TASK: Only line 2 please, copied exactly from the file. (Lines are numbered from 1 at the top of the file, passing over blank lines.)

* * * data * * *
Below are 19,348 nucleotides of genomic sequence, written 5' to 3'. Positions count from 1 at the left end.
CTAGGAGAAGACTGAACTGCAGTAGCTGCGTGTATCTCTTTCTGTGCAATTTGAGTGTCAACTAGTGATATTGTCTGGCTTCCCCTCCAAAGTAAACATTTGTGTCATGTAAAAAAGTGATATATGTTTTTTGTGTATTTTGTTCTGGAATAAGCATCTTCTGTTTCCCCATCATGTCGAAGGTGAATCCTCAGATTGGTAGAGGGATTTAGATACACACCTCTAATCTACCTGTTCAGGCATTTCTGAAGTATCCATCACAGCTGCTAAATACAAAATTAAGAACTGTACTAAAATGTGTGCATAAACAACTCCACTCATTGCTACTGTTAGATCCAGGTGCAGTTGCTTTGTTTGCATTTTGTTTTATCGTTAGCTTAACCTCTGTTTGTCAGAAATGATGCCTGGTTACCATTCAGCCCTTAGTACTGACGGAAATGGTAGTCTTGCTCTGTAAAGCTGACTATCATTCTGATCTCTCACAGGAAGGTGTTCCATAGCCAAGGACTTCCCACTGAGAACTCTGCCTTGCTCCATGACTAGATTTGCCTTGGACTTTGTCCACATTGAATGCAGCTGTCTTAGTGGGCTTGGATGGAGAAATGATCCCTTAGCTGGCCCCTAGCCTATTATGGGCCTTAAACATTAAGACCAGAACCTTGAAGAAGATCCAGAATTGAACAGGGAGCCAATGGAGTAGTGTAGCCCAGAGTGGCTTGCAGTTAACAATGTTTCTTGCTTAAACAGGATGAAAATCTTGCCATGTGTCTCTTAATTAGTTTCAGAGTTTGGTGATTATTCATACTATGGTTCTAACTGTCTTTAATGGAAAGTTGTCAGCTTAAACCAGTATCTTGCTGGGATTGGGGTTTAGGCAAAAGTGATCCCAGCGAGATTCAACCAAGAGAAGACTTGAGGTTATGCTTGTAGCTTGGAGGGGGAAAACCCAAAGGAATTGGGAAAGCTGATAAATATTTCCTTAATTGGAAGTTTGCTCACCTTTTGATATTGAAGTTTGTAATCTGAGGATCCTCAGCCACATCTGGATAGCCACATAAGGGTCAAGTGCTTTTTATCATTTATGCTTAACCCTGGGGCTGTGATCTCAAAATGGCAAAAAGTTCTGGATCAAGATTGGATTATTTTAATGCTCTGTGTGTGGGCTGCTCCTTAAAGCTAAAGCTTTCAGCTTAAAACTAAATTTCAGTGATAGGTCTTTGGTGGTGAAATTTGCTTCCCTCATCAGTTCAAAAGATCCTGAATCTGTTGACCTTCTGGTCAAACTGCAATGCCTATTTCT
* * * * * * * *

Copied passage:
CTAGGAGAAGACTGAACTGCAGTAGCTGCGTGTATCTCTTTCTGTGCAATTTGAGTGTCAACTAGTGATATTGTCTGGCTTCCCCTCCAAAGTAAACATTTGTGTCATGTAAAAAAGTGATATATGTTTTTTGTGTATTTTGTTCTGGAATAAGCATCTTCTGTTTCCCCATCATGTCGAAGGTGAATCCTCAGATTGGTAGAGGGATTTAGATACACACCTCTAATCTACCTGTTCAGGCATTTCTGAAGTATCCATCACAGCTGCTAAATACAAAATTAAGAACTGTACTAAAATGTGTGCATAAACAACTCCACTCATTGCTACTGTTAGATCCAGGTGCAGTTGCTTTGTTTGCATTTTGTTTTATCGTTAGCTTAACCTCTGTTTGTCAGAAATGATGCCTGGTTACCATTCAGCCCTTAGTACTGACGGAAATGGTAGTCTTGCTCTGTAAAGCTGACTATCATTCTGATCTCTCACAGGAAGGTGTTCCATAGCCAAGGACTTCCCACTGAGAACTCTGCCTTGCTCCATGACTAGATTTGCCTTGGACTTTGTCCACATTGAATGCAGCTGTCTTAGTGGGCTTGGATGGAGAAATGATCCCTTAGCTGGCCCCTAGCCTATTATGGGCCTTAAACATTAAGACCAGAACCTTGAAGAAGATCCAGAATTGAACAGGGAGCCAATGGAGTAGTGTAGCCCAGAGTGGCTTGCAGTTAACAATGTTTCTTGCTTAAACAGGATGAAAATCTTGCCATGTGTCTCTTAATTAGTTTCAGAGTTTGGTGATTATTCATACTATGGTTCTAACTGTCTTTAATGGAAAGTTGTCAGCTTAAACCAGTATCTTGCTGGGATTGGGGTTTAGGCAAAAGTGATCCCAGCGAGATTCAACCAAGAGAAGACTTGAGGTTATGCTTGTAGCTTGGAGGGGGAAAACCCAAAGGAATTGGGAAAGCTGATAAATATTTCCTTAATTGGAAGTTTGCTCACCTTTTGATATTGAAGTTTGTAATCTGAGGATCCTCAGCCACATCTGGATAGCCACATAAGGGTCAAGTGCTTTTTATCATTTATGCTTAACCCTGGGGCTGTGATCTCAAAATGGCAAAAAGTTCTGGATCAAGATTGGATTATTTTAATGCTCTGTGTGTGGGCTGCTCCTTAAAGCTAAAGCTTTCAGCTTAAAACTAAATTTCAGTGATAGGTCTTTGGTGGTGAAATTTGCTTCCCTCATCAGTTCAAAAGATCCTGAATCTGTTGACCTTCTGGTCAAACTGCAATGCCTATTTCT